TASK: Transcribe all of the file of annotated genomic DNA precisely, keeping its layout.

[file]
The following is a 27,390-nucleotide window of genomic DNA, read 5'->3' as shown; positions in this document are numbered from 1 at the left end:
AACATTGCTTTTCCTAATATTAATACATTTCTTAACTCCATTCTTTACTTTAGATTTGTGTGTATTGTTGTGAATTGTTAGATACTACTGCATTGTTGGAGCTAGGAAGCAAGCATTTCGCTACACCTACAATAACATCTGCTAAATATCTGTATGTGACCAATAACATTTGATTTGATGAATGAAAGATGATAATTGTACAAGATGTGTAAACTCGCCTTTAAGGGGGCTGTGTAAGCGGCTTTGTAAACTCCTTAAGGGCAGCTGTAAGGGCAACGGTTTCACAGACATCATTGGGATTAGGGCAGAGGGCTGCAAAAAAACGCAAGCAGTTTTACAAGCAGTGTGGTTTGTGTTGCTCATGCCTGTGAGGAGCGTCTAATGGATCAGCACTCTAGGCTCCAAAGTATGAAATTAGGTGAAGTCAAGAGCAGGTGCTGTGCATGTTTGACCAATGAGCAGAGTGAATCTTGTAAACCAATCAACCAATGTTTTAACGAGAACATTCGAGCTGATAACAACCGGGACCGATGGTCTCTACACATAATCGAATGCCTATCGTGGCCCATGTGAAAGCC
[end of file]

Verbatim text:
The following is a 27,390-nucleotide window of genomic DNA, read 5'->3' as shown; positions in this document are numbered from 1 at the left end:
AACATTGCTTTTCCTAATATTAATACATTTCTTAACTCCATTCTTTACTTTAGATTTGTGTGTATTGTTGTGAATTGTTAGATACTACTGCATTGTTGGAGCTAGGAAGCAAGCATTTCGCTACACCTACAATAACATCTGCTAAATATCTGTATGTGACCAATAACATTTGATTTGATGAATGAAAGATGATAATTGTACAAGATGTGTAAACTCGCCTTTAAGGGGGCTGTGTAAGCGGCTTTGTAAACTCCTTAAGGGCAGCTGTAAGGGCAACGGTTTCACAGACATCATTGGGATTAGGGCAGAGGGCTGCAAAAAAACGCAAGCAGTTTTACAAGCAGTGTGGTTTGTGTTGCTCATGCCTGTGAGGAGCGTCTAATGGATCAGCACTCTAGGCTCCAAAGTATGAAATTAGGTGAAGTCAAGAGCAGGTGCTGTGCATGTTTGACCAATGAGCAGAGTGAATCTTGTAAACCAATCAACCAATGTTTTAACGAGAACATTCGAGCTGATAACAACCGGGACCGATGGTCTCTACACATAATCGAATGCCTATCGTGGCCCATGTGAAAGCC